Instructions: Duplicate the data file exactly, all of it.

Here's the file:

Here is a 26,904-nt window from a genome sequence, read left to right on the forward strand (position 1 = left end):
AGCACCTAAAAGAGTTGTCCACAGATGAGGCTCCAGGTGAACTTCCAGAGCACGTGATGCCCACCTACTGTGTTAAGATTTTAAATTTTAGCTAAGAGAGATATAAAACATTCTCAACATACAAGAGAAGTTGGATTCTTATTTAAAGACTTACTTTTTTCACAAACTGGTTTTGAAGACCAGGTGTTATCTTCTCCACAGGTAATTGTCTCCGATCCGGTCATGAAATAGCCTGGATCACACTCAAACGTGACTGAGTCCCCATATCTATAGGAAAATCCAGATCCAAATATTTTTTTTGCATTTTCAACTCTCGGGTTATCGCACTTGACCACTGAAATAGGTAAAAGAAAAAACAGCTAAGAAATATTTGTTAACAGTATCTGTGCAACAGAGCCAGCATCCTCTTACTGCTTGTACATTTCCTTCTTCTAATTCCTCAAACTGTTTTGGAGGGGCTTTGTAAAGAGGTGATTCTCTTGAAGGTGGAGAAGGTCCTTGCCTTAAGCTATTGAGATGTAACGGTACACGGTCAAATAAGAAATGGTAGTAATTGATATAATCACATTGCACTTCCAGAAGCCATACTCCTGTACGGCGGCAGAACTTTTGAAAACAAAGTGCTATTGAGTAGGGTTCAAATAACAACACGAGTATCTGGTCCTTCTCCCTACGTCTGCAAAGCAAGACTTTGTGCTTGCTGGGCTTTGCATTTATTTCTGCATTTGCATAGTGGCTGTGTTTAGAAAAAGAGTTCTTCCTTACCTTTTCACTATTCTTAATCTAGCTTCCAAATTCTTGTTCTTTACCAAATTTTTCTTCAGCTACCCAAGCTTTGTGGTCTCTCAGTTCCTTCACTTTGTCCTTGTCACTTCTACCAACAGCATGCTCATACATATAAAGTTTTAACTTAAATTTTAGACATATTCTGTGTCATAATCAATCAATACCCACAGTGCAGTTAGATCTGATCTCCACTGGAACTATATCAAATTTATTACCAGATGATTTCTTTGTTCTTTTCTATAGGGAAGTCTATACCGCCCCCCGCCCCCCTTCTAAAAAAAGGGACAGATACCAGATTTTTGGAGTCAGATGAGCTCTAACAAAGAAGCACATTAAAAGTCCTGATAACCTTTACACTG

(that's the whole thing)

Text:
Here is a 26,904-nt window from a genome sequence, read left to right on the forward strand (position 1 = left end):
AGCACCTAAAAGAGTTGTCCACAGATGAGGCTCCAGGTGAACTTCCAGAGCACGTGATGCCCACCTACTGTGTTAAGATTTTAAATTTTAGCTAAGAGAGATATAAAACATTCTCAACATACAAGAGAAGTTGGATTCTTATTTAAAGACTTACTTTTTTCACAAACTGGTTTTGAAGACCAGGTGTTATCTTCTCCACAGGTAATTGTCTCCGATCCGGTCATGAAATAGCCTGGATCACACTCAAACGTGACTGAGTCCCCATATCTATAGGAAAATCCAGATCCAAATATTTTTTTTGCATTTTCAACTCTCGGGTTATCGCACTTGACCACTGAAATAGGTAAAAGAAAAAACAGCTAAGAAATATTTGTTAACAGTATCTGTGCAACAGAGCCAGCATCCTCTTACTGCTTGTACATTTCCTTCTTCTAATTCCTCAAACTGTTTTGGAGGGGCTTTGTAAAGAGGTGATTCTCTTGAAGGTGGAGAAGGTCCTTGCCTTAAGCTATTGAGATGTAACGGTACACGGTCAAATAAGAAATGGTAGTAATTGATATAATCACATTGCACTTCCAGAAGCCATACTCCTGTACGGCGGCAGAACTTTTGAAAACAAAGTGCTATTGAGTAGGGTTCAAATAACAACACGAGTATCTGGTCCTTCTCCCTACGTCTGCAAAGCAAGACTTTGTGCTTGCTGGGCTTTGCATTTATTTCTGCATTTGCATAGTGGCTGTGTTTAGAAAAAGAGTTCTTCCTTACCTTTTCACTATTCTTAATCTAGCTTCCAAATTCTTGTTCTTTACCAAATTTTTCTTCAGCTACCCAAGCTTTGTGGTCTCTCAGTTCCTTCACTTTGTCCTTGTCACTTCTACCAACAGCATGCTCATACATATAAAGTTTTAACTTAAATTTTAGACATATTCTGTGTCATAATCAATCAATACCCACAGTGCAGTTAGATCTGATCTCCACTGGAACTATATCAAATTTATTACCAGATGATTTCTTTGTTCTTTTCTATAGGGAAGTCTATACCGCCCCCCGCCCCCCTTCTAAAAAAAGGGACAGATACCAGATTTTTGGAGTCAGATGAGCTCTAACAAAGAAGCACATTAAAAGTCCTGATAACCTTTACACTG